Foxcatcher

 

Cast: Channing Tatum, Steve Carrell, Mark Ruffalo, Vanessa Redgrave, Sienna Miller

Director: Bennett Miller

Running Time: 2 hours 10 minutes

by Jericho Cerrona


Bennet Miller's unbearably bleak third feature Foxcatcher reveals what happens when rich men with mommy issues and stunted growth indulge in their most nefarious impulses. It's also a film about the way capitalism formulates a model for these sad, delusional, and terrifying monsters; in this case, Jon E. du Pont, a would-be wrestling coach living on a billion-dollar estate played by Steve Carrell. How former Olympic wrestling champion Mark Schultz (Channing Tatum) becomes ensnared inside du Pont's psychologically twisted web is only partially the main driving force behind Miller's erie drama, since there's also a third member of what turns out to be a bizarre triangle of damaged maleness in the form of Mark's older brother Dave Schultz (Mark Ruffalo). Mark and Dave's complicated brotherly bond; which involves competitive jostling as well as a deep-seated respect for one another, is really the heart of the film, and both Tatum and Ruffalo are exceptional at locating the lumbering physicality as well the inner insecurities of their characters. In Mark's case, there's a definite a sense of shame from ostensibly living in his older brother's shadow.

As a dissection of masculinity, greed, and lopsided American values, Foxcatcher is a probing character study. As a ripped from the headlines "true story", however, the film is boldly un-melodramatic, wisely avoiding the kind of tabloid kitsch that was surely a temptation for Miller. Instead, there's a stark naturalism and a mood of impending dread here that makes even the most lurid and heightened aspects of the story feel muted. From the first frames, where we see Mark hiding out in his car scarfing down a cheeseburger or eating Chinese food alone in his sterile apartment, Miller has effortlessly established a world of isolated men cut off from social interaction. This is three years after winning the 1984 Olympic gold medal, and the fact that Mark's success as all but been forgotten while his charismatic brother Dave flourishes as a coach and family man, sets in motion a series of events that leads to a mysterious phone call from du Pont beckoning Mark via helicopter for a face-to-face conversation.

This conversation, which is played with shy awkwardness by Tatum and a creepy sense of entrepreneurial stateliness by Carrell, is meant to introduce us to a possible mentor/father figure for the aimless Mark. Of course, du Pont's decision to sponsor an Olympic hopeful wrestling team and train them inside an immaculately constructed facility on his lavish property is warped and self-serving, seemingly having more to do with his strained relationship with his smothering mother (Vanessa Redgrave) than anything else. Wearing a prosthetic nose, fake teeth, swabs of makeup, and letting his grey hair show, Carrell is nearly unrecognizable as the eccentric man-child, and though he's aping the real-life du Pont (who was himself an exaggerated caricature of a human being), there's something initially mannered and distracting about the portrayal. However, over the course of the film, Carrell's performance takes on a menacing, off-kilter quality that matches Miller's handling of the contemplative, downbeat tone. By the end, it's a convincingly unnerving piece of work; deftly balancing moments of surreal comedy with darker, more disturbing touches.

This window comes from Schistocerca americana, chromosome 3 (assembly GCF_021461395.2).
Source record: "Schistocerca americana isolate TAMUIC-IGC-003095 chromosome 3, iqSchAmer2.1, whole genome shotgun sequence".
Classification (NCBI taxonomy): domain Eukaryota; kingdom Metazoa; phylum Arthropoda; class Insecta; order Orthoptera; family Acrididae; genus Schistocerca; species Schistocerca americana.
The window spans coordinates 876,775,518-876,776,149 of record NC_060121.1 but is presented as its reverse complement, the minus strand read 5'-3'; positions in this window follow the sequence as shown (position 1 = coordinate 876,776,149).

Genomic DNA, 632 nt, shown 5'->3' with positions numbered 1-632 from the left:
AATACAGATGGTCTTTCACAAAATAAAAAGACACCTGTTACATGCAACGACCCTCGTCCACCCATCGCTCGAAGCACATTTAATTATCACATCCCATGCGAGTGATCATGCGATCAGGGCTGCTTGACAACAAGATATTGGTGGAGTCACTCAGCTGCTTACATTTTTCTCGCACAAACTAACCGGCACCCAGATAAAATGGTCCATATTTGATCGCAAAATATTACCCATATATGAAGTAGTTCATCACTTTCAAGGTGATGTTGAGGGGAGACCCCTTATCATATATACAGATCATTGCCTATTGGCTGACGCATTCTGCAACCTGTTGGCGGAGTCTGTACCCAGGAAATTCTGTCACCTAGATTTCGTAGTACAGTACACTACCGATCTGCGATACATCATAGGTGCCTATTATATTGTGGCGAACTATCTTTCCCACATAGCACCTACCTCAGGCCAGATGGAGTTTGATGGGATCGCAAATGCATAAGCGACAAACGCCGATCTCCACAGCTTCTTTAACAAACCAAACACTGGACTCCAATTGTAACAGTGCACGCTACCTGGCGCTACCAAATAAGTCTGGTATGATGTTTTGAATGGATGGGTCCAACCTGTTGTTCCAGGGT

Once du Pont manages to wrangle Dave into joining his brother on his estate, Foxcatcher takes on the the feeling of a fucked-up love triangle. There's everything from jealousy, competition, eroticism, and pent-up rage at play here, and Miller smartly stays out of the way stylistically in order to allow his actors the freedom to rip into their portrayals. Additionally, the screenplay, by Dan Futterman and E. Max Frye, gives us the skeletal outline of the headline-grabbing story and then withholds many of the details. For instance, Mark's downward spiral into drug abuse and yellow hair dye is largely kept offscreen, as is exactly what's going on between him and du Pont. While this ambiguity may frustrate some hoping for more clarity, it actually creates a searing atmosphere of tension in nearly every scene. The script is also smart about the way it uses the typical tropes of the sports movie only to subvert expectations. Though there are countless sequences of sweaty, muscle-bound men rolling around on mats and even a race the clock third act development where Mark must shed weight in order to qualify for a major tournament, Foxcatcher isn't really interested in the sport of wrestling. In fact, Miller is clearly drawn to isolated men on the fringes (Capote and Moneyball both featured obsessive, lonely male characters), and wrestling is only a mechanism in order to spin this particular tale of the dark underbelly of the American Dream.

In it's understated manner of detailing a tragic real-life story, Foxcatcher succeeds at peeling back the inner psychology of it's characters in a way that's both revealing and troubling. By keeping the hysterics under the surface and placing his focus on damaged masculinity and the paranoid black heart of America, Miller has given us the perfect encapsulation of capitalism and patriotism gone awry.